Recently, Brynne decorated the outside of her house with ghoulish things for Halloween. She even hung cobwebs. Fake cobwebs! As in store-bought cobwebs! That’s how clean her house is — Brynne has to buy cobwebs! Mine are natural, thank you. I basically celebrate Halloween year round. Oh, and yes, those spiders on my kitchen floor — they’re not rubber, buster.
The greatest housecleaning tool is the tablecloth. It’s a total time saver. All I do is cover whatever mess is there, leaving behind the tell-tale shapes of uncleaned plates and glasses from a past dinner or the inhaling, exhaling lump of a lazy, tablecloth-covered cat. At least the tablecloth tent keeps the cat hair in check.
Time flies. Brynne arrives in Jasper. As usual, there’s still much cleaning to be done, resulting in my favorite housecleaning trick. I move the vacuum near the front door so she has no choice but to notice it, its black cord still plugged into the socket in the next room. I lean a broom against the wall, my stingy attempt at a Halloween decoration. I leave on the kitchen faucet, giving the impression that her arrival has surprised me and pulled me away from whatever it is I might have been doing there. As an added touch, I set out the Windex.
This exercise in creative staging gives the impression that I have been on a major housecleaning spree. It also might insinuate that I plan to do even more. Or best-case scenario: Brynne enters, cannot resist the squirt sound of Windex, and seconds later, all the dog nose smudges and human handprints on my sliding door windows are wiped away. Note to self: Next time leave out an open bucket of paint. That Brynne, she’s a keeper.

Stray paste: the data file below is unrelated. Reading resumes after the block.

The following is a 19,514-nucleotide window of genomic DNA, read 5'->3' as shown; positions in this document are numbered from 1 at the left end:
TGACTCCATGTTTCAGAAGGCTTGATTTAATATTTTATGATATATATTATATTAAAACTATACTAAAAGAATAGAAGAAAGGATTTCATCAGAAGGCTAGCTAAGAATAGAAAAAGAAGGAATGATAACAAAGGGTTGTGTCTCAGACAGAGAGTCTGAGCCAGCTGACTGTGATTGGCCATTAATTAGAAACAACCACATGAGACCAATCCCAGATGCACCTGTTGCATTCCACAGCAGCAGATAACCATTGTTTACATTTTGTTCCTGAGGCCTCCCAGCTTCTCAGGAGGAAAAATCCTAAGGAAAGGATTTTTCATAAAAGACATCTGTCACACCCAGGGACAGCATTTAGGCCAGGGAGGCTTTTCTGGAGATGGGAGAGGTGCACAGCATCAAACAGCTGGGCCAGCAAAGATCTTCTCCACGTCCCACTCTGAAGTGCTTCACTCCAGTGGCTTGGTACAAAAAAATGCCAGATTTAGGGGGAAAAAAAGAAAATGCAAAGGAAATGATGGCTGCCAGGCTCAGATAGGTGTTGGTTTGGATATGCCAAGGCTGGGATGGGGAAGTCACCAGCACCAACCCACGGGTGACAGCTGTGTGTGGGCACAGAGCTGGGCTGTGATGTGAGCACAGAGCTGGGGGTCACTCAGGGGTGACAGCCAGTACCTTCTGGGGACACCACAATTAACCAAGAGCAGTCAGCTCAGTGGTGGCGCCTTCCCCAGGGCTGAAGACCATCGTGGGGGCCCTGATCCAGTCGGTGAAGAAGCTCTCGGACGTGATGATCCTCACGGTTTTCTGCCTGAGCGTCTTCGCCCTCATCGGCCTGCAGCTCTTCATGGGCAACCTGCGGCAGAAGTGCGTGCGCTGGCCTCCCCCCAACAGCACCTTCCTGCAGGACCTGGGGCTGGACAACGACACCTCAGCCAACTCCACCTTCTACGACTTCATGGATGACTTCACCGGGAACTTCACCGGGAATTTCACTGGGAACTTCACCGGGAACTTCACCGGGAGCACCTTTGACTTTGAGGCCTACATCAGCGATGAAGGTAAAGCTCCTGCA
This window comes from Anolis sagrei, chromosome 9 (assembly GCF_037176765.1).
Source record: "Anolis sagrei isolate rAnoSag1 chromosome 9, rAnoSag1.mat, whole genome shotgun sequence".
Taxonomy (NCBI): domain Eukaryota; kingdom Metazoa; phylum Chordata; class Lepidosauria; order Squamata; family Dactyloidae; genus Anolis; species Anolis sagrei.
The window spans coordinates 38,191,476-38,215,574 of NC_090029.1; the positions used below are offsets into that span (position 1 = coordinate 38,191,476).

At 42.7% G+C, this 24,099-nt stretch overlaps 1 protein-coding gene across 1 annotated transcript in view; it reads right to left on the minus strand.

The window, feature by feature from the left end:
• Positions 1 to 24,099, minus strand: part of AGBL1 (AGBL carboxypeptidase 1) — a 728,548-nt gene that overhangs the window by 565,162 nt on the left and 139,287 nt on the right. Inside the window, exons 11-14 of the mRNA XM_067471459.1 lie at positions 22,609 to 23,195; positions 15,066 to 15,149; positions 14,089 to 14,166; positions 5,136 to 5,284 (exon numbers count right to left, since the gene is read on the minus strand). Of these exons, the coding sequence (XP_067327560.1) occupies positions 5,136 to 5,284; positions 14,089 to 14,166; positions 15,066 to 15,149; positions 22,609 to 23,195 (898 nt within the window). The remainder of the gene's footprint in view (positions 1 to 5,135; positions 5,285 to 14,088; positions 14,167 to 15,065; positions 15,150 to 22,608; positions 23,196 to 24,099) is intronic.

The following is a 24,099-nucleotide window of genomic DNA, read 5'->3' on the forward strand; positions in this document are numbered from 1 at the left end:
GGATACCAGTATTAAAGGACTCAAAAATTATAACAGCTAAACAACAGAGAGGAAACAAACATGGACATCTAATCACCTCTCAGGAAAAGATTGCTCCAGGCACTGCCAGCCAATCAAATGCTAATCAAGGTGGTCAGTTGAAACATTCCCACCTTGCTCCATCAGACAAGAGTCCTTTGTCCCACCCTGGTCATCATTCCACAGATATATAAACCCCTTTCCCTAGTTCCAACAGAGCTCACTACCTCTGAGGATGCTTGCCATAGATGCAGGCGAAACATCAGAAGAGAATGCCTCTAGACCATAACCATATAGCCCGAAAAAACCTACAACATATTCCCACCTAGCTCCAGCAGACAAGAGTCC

The Live at the Beehive Will Read and Sing For Food show scheduled for this Friday at 7 p.m. has been moved indoors to Sultan’s Run Golf Course. It features Channing and Quinn, The Honey Vines and the WRASFF players. The public show benefits the Jasper Community Arts’ program for individuals with special needs. Admission is $10.
More on DuboisCountyHerald.com
Internships can tell a student a lot about their desired career path. Most of the time, that...
Jasper High School alumni Noah Bawel and Luke Hochgesang have created a website for JHS...
Southridge Middle School Guidance Counselor Doug Collins’ nail painting is one of several...
Dr. Vishal Viswambharan, a psychiatrist, was recently appointed to the active medical staff at...
More than 400 people gathered in the Heritage High School auditorium Wednesday evening to voice...
The 6.5 ton bandwagon, believed to be the greatest and largest circus bandwagon ever built, will...
Construction bids are in and once a company is selected, construction of the Thyen-Clark...
The next generation of computer programmers practiced their coding skills Wednesday afternoon at...